Social Security covers about 96 percent of all U.S. workers; the vast majority of the rest are state, local, and federal government employees. While these noncovered workers do not pay Social Security taxes on their government earnings, they may still be eligible for Social Security benefits. This poses difficult issues of fairness, and Social Security has provisions that attempt to address those issues, but critics contend these provisions are themselves often unfair. The Subcommittee asked GAO to discuss Social Security's effects on public employees as well as the implications of reform proposals.
Matter for Congressional Consideration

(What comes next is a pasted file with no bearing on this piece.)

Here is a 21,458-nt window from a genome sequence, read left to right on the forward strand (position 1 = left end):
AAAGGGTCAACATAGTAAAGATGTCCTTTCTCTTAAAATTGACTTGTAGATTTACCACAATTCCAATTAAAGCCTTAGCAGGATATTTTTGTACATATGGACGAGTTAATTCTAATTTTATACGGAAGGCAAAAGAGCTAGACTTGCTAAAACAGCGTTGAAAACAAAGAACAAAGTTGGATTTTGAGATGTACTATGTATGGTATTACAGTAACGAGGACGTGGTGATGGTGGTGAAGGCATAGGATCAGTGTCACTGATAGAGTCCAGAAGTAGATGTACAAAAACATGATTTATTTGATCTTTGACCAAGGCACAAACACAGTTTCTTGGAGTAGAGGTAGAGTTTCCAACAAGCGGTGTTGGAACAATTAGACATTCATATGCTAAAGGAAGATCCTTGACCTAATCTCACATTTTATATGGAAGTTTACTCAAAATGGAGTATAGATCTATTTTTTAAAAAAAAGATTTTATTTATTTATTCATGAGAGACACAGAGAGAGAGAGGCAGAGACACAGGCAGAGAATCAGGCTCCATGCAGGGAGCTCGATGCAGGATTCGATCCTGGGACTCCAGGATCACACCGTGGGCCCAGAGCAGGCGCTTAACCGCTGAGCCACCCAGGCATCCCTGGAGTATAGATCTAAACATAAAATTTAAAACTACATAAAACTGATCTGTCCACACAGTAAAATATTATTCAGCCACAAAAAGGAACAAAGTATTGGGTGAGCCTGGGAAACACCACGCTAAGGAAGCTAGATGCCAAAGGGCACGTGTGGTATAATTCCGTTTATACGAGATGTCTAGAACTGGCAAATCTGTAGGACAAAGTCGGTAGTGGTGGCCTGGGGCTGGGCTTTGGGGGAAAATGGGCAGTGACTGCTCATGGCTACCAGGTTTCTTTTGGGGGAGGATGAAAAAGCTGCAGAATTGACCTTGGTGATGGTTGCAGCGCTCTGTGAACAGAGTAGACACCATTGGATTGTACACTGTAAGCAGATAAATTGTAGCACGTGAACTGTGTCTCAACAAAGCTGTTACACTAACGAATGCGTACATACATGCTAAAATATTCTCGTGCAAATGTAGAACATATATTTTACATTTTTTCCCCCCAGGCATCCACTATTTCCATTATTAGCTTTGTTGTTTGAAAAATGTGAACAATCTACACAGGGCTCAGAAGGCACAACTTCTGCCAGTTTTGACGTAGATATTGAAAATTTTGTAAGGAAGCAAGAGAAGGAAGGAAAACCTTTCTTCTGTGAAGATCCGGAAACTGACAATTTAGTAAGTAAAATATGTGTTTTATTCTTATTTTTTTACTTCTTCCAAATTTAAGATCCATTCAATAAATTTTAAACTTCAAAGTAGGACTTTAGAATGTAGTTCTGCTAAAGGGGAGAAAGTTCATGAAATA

|To facilitate complete and accurate reporting of government pension income, the Congress may wish to consider giving IRS the authority to collect this information, which could perhaps be accomplished through a simple modification to a single form.||As a result of GAO's matter for congressional consideration, Congress considered giving the IRS the authority to collect this information. Specifically, Congress included a provision in the Social Security Protection Act of 2004 to help identify persons receiving state and local pensions based on non-covered work. This provision, which was reported by Senate Finance, required state and local government pension-paying entities to indicate on their Form 1099R report whether the pension is based on earnings not covered by Social Security. The provision allowed IRS to share this information with SSA for the purpose of equitably administering the Government Pension Offset and Windfall Elimination Provision. Although the final legislation did not include this provision, a similar measure ("Enforce Windfall Elimination Provision/Government Pension Offset") appears in the President's 2008 Budget.|